Globally, 'girl power' should be much more than a slogan

Investing in the education and health of girls pays huge dividends. Now is the time to recommit to empowering girls and ending child marriage and human trafficking, not just because it is morally right but because it is the smartest way to build a more peaceful and prosperous world.

Jessica Rinaldi/AP/file
Malala Yousafzai, the girls education advocate who survived a Taliban assassination attempt last year, visits Harvard University in Cambridge, Mass., Sept. 27. Op-ed writers Donald Steinberg and Tara Sonenshine say: 'If a girl stays in school, receives health care, gains skills, and is safe from sexual and other physical abuse, she will very likely...break the cycle of poverty.'

If you want to change the world, invest in a girl.

Today marks the second anniversary of International Day of the Girl, instituted by the United Nations General Assembly to promote the rights of girls, highlight the unique challenges they face around the world, and reaffirm a global commitment to protect and empower them. Given worldwide violence, extremism, poverty, and injustice, we cannot afford to cast aside the contributions that 850 million girls can make to build a safer, more prosperous, and equitable world.

Studies show that if a girl stays in school, receives health care, gains skills, and is safe from sexual and other physical abuse, she will very likely marry later, have fewer but healthier children, earn a higher income, invest in her family, and break the cycle of poverty at home and in her community. She will be more likely to use her education to increase agricultural production, improve health conditions for her family, and serve as a leader to resolve conflicts.

But in many societies, girls remain second-class citizens, unable to access basic rights like education and health, and are excluded from decisions affecting their own lives. One of the most serious challenges is the prevalence of child marriage and human trafficking. Millions of girls are married before they turn 18, many against their will and in violation of international laws and conventions. In the developing world, some brides are as young as 8 or 9. Young brides have limited education and economic opportunities, and are vulnerable to health complications from giving birth before their bodies are fully developed.

Most egregious is when child marriage intersects with human trafficking. Children are trafficked for forced marriage, as the demand for child brides interacts with poverty and tradition to fuel a lucrative trade in girls in many countries, including the United States. At any given time, 5.5 million children are victims of trafficking.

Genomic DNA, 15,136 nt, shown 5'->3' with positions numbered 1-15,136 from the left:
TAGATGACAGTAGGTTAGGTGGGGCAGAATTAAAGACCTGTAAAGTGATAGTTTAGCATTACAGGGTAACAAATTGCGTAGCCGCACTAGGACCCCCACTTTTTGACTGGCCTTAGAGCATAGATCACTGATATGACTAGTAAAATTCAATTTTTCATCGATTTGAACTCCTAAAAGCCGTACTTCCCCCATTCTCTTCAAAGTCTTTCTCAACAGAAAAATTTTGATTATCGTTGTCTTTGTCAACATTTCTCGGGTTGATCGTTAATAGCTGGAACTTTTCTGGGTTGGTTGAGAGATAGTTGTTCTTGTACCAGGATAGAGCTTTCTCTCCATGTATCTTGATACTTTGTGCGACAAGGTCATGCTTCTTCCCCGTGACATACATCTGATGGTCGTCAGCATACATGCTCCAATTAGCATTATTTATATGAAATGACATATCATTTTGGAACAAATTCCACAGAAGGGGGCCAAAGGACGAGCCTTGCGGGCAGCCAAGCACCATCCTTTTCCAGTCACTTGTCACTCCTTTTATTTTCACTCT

All too often politicians think of child marriage, human trafficking, and gender equality as “soft issues.” There is nothing “soft” about preventing armed thugs from abusing girls in refugee camps, or holding warlords accountable for actions against girls, or insisting that girls’ health, education, and safety are addressed in peace negotiations and postconflict reconstruction and reconciliation.

The international community is addressing these problems through holistic approaches that engage girls and boys, women and men, families and communities, and religious and traditional leaders. Married teenagers are getting better access to maternal health and other services from Bangladesh to Congo, Nepal to Ethiopia, Yemen to Benin. In Guatemala, officials are addressing gender inequality and domestic violence through expanded rural education and one-stop programs for women and girls with legal and medical care.

Ending child marriage and trafficking can help nations meet goals related to girls’ empowerment and health. In Africa, where most young girls are likely to become farmers, the World Bank has shown that if girls and women have access to the same level of education, credit, entrepreneurship, and other benefits that men have, agricultural production can increase by as much as 30 percent.

Similarly, one of the most hopeful signs coming out of Afghanistan is the presence of close to 3 million girls in school today – compared with none when the Taliban ruled.

Now is the time to recommit to empowering girls and ending child marriage and human trafficking, not just because it is morally right but because it is the smartest, most effective way to build a more peaceful and prosperous world.

Donald Steinberg is president and chief executive officer of World Learning, which works in 60 countries to empower a new generation of global leaders.

Tara Sonenshine is the former US undersecretary of State for public diplomacy and public affairs.

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